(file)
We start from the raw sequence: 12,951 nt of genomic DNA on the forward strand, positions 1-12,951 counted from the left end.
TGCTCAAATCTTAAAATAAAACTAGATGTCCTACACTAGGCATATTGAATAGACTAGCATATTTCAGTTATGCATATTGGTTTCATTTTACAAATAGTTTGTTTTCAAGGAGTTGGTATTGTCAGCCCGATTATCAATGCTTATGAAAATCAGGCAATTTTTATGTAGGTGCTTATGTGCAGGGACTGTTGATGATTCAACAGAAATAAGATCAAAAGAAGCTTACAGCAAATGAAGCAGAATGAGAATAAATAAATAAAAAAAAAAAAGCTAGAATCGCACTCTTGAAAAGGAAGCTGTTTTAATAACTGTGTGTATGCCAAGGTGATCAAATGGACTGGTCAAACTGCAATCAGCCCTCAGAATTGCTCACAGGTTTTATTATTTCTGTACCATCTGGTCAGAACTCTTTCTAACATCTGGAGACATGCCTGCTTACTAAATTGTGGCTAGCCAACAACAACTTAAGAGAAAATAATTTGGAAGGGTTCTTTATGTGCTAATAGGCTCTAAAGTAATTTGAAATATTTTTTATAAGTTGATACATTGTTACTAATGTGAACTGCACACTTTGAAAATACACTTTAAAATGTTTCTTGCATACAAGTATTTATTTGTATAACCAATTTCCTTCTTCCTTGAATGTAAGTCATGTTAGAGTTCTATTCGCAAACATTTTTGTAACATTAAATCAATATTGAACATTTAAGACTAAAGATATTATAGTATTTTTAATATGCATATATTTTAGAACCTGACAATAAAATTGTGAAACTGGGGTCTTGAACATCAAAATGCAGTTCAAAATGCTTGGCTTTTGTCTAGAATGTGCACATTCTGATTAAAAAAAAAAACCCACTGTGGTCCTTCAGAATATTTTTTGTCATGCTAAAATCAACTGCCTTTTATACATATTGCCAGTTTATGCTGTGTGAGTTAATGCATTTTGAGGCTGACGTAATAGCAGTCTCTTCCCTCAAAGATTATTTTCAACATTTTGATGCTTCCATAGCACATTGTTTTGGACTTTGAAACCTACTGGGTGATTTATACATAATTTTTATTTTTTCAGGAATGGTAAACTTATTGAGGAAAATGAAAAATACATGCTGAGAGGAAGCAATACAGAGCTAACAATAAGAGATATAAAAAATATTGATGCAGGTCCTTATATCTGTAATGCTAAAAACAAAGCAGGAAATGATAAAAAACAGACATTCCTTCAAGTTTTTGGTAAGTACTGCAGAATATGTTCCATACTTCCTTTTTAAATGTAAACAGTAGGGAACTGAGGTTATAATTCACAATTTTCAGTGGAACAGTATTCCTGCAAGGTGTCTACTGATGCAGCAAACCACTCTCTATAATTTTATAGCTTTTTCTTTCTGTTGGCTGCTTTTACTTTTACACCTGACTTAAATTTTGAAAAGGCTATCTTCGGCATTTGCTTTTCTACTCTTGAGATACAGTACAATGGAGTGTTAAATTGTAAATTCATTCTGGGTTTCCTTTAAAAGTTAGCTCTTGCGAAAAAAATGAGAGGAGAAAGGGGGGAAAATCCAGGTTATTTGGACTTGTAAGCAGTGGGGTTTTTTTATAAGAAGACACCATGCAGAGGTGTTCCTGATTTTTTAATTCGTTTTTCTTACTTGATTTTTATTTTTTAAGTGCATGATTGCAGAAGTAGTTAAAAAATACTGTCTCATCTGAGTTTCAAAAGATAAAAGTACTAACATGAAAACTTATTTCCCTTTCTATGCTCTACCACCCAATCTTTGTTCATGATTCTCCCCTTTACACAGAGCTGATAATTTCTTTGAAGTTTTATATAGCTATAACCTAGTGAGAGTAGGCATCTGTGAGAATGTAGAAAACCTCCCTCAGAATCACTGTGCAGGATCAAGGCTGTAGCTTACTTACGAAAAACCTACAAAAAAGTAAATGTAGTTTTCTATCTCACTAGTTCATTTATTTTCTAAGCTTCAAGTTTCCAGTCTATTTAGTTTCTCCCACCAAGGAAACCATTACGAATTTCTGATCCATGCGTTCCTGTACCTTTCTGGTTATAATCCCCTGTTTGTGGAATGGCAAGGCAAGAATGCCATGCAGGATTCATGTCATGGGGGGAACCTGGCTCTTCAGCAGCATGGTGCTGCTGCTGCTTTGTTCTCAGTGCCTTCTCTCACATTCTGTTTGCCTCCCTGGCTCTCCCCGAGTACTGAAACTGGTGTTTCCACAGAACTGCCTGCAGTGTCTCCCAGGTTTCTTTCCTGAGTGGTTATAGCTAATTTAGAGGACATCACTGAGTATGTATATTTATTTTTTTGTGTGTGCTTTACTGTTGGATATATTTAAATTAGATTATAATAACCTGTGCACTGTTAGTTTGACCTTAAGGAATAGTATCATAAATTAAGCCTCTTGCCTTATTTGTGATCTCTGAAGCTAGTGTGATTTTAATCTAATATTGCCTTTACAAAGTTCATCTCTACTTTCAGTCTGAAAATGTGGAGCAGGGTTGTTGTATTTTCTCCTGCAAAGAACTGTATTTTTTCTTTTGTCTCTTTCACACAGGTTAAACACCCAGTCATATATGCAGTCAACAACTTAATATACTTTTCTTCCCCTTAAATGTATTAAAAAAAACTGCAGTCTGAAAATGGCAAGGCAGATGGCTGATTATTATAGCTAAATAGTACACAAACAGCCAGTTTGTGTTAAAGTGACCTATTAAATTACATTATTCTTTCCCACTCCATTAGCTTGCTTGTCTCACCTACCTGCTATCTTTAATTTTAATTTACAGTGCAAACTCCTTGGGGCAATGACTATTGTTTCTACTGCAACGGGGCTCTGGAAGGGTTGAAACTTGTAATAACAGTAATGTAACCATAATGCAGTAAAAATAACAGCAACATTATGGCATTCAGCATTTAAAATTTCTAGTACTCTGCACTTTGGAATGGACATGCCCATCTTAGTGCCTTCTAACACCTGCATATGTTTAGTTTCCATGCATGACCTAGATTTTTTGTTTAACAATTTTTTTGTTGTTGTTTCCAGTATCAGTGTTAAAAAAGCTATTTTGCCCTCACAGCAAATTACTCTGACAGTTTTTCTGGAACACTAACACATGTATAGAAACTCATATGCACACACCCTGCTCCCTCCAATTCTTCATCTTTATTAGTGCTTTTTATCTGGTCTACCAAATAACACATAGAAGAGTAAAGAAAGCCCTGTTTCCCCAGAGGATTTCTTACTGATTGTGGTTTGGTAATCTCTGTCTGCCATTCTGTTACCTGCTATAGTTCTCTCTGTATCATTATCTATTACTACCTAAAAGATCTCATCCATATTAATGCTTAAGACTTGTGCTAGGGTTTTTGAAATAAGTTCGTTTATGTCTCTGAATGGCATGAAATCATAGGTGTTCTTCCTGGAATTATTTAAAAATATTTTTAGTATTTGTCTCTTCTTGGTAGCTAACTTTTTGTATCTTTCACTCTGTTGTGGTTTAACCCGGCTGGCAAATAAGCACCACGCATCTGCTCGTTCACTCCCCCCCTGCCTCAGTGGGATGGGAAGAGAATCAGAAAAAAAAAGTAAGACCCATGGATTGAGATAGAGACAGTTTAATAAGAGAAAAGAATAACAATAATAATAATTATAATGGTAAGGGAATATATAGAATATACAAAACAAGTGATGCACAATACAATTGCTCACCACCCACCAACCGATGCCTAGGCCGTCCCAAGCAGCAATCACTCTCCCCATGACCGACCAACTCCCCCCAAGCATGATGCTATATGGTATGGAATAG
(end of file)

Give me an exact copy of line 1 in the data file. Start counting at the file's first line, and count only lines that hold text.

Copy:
We start from the raw sequence: 12,951 nt of genomic DNA on the forward strand, positions 1-12,951 counted from the left end.